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17.  Life coach: After learning about the existence of life coaches from one of my wife's friends, I decided that I was eminently qualified for the job. I began my career as the pro-bono life coach for a colleague and friend but have since been hired by my first client. 

18. Spean Up: In 2013 my wife and I launched Speak Up, an organization dedicated to the art of storytelling. We produce shows in conjunction with Real Art Ways, teach workshops to people interested in improving their speaking and storytelling abilities, and have recently begun schedule shows at outside venues.

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19. Tutor: I have tutored off and on for several years but have recently been hired by clients on a more long-term, regular basis.

20. Professional speaker: As a storyteller, I am often paid to take the stage and perform. In addition, I am a member of the Macmillan Speaker’s Bureau and have begun to be hired to speak publicly on a number of topics, including education, motivation, and storytelling.

21. Columnist: In the spring of 2013, I was hired as the humor columnist for Seasons magazine.

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There was a time when my blogging brought in a little money each month when I was serving advertising, but nothing has panned out to the point of real profit.

I still have dreams of becoming a professional best man (I have been offered jobs four times but was forced to decline because of distance), a gravesite visitor and a professional double date companion (with my wife). I would also like to earn more money blogging and am currently working on making that happen.

But for now, I’m pretty happy as a writer, a teacher, a life coach, a DJ and an occasional minister.  

Had you asked the ten-year-old version of me what I wanted to be when I grow up, I would’ve said teacher and writer.  For a long time, I said that I wanted to “write for a living and teach for pleasure.”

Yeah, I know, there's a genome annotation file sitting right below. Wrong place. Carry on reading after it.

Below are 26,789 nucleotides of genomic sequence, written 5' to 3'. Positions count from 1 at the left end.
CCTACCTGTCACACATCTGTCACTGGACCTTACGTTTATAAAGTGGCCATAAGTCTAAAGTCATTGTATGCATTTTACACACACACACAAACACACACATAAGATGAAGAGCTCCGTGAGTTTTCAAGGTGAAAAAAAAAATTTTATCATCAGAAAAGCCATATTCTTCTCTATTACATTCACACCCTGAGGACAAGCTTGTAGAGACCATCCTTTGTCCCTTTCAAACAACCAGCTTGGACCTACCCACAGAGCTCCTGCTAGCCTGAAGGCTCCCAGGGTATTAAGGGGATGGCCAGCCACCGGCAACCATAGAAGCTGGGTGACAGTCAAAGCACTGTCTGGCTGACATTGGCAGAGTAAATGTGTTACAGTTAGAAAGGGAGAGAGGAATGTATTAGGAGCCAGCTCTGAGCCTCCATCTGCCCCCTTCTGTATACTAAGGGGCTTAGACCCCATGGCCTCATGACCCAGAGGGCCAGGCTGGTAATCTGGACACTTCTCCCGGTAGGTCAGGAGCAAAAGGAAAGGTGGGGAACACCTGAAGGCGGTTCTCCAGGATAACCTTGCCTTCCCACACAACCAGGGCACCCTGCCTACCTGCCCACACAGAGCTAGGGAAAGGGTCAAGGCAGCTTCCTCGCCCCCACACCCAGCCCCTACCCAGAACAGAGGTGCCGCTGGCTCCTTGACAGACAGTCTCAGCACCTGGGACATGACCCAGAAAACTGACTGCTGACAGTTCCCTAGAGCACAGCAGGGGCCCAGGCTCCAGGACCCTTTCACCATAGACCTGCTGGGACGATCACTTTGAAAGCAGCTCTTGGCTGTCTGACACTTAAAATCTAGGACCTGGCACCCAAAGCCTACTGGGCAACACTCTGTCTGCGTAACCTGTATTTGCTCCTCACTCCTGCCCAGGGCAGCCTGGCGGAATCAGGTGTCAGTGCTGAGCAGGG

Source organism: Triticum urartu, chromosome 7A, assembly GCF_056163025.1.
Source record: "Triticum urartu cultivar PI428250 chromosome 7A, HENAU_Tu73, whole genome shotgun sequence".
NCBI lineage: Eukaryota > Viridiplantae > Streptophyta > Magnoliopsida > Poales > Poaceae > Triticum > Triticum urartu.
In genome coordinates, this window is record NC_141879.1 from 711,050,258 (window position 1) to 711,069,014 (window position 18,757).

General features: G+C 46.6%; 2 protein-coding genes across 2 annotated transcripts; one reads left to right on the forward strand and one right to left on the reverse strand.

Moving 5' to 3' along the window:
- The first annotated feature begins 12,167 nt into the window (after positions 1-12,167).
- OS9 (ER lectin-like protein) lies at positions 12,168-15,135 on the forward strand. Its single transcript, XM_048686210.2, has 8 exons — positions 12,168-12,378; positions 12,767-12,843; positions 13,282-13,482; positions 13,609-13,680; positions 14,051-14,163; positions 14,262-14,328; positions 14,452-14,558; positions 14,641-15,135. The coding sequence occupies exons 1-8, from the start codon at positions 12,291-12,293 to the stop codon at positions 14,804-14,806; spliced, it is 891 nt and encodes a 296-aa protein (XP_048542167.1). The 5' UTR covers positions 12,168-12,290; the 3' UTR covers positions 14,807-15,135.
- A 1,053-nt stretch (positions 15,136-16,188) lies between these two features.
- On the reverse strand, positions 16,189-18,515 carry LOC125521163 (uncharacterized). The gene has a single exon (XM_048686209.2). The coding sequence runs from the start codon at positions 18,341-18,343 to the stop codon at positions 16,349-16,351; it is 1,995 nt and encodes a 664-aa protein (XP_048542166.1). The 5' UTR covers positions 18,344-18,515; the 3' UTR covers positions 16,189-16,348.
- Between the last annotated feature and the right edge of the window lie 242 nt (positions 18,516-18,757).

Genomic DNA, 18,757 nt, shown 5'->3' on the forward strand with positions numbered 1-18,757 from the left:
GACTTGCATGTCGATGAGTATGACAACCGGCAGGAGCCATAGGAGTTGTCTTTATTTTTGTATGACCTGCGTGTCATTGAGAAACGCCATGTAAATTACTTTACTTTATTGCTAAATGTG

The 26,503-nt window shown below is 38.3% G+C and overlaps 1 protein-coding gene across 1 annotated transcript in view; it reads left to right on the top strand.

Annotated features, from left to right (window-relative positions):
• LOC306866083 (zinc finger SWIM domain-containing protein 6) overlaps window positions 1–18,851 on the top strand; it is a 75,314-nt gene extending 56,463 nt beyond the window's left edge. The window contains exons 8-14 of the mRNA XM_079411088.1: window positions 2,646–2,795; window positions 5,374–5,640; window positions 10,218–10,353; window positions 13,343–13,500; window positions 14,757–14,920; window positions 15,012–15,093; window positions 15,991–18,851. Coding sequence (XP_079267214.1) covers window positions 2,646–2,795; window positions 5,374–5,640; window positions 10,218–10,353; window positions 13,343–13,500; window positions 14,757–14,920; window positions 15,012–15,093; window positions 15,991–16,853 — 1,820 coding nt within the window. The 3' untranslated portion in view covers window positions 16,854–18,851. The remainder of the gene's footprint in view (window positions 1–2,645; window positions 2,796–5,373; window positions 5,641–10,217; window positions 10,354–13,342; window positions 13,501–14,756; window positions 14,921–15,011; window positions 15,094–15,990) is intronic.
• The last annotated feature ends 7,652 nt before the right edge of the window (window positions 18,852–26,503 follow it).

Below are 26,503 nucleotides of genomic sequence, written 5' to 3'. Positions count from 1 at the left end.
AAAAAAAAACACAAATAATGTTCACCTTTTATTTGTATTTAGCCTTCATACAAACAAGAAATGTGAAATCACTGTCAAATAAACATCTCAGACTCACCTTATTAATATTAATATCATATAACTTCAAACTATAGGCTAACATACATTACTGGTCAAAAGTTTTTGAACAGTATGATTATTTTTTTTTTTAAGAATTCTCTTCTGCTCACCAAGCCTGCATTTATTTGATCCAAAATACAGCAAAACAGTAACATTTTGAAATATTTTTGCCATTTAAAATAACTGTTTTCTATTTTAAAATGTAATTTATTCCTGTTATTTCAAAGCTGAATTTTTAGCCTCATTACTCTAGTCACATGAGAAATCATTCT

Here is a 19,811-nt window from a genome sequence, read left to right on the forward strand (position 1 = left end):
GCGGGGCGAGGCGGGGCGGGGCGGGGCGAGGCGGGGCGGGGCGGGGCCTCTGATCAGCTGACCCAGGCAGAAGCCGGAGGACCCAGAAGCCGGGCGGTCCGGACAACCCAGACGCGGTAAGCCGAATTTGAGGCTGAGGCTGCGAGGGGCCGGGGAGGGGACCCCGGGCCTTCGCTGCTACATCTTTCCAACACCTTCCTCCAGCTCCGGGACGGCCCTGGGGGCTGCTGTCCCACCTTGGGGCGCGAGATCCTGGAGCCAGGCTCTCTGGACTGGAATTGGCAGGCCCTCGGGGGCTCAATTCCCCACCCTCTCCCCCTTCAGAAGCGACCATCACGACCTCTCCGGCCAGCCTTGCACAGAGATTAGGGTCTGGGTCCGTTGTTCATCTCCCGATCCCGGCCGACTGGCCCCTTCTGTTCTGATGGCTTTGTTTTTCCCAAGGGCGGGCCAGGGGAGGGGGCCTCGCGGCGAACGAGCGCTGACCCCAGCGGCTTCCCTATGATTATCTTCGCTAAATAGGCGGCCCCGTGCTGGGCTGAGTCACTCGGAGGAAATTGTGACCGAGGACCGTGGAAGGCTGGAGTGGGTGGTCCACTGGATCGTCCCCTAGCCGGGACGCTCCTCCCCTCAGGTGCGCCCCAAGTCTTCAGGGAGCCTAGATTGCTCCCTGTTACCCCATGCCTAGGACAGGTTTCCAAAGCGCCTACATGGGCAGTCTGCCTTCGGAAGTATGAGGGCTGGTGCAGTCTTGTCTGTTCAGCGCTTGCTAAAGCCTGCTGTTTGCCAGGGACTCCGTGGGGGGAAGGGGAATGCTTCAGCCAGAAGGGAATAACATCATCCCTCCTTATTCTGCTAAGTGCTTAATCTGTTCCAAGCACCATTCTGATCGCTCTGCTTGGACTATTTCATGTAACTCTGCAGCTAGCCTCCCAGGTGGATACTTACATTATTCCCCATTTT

I’m not there yet, but it’s not as far away as it used to be, either.

I chose not to become a professional cuddler

My list of careers is long. Elementary school teacher Author Wedding DJ Minister Professional speaker Life coach

My list of careers that I am seeking to make happen include:

Professional best man (I have had three serious inquiries thus far)

Professional double date companion

Grave site visitor

I recently posted a list of future careers that I am interested in pursuing, and in addition to those, I’m also interested in launching an efficiency consulting firm. I’m confident that I can improve the efficiency and productivity of almost anyone if you give me a week.

My interests are wide and varied. I collect jobs like some people collect antiques.

As a result, for an extremely brief but shameful moment, I also considered the career of a professional cuddler, an option that I became aware of after reading about it in TIME.

Graduate student Jacqueline Samuel has turned the act of cuddling into a business. In June, the 29-year-old launched the Snuggery, a company that allows clients to cuddle with her for $60 an hour.

Thankfully, the idea of professional cuddling did not last long, for a number of reasons.

First, I suspect that my wife might be opposed to this particular career choice.

Second, $60 an hour did not sound like enough money to make the effort  worth my time.

But most important, the job sounds incredibly boring. Simply holding a person for a solid hour? If I was allowed to read a book or listen to a podcast while cuddling, it might be worthy of my time and hold my interest, but holding some sorry sack for an hour without any other distraction?

No thank you.

Add this to my job list. Not this.

Last week I wrote about the many career aspirations that I have when I finally decide to retire from teaching (which isn’t anytime soon).

It’s recently come to my attention that Massachusetts's Institute of Technology’s Department of Athletics, Physical Education, and Recreation now issues pirate certificates to students who complete the requirements. In order to earn a pirate certificate, a student must pass four physical education courses (pistol use, archery, sailing, and fencing) and take a secret oath.

With this newfound information , I’d like to add “Pirate” to my list of career aspirations.

Here’s one I will never add to the list: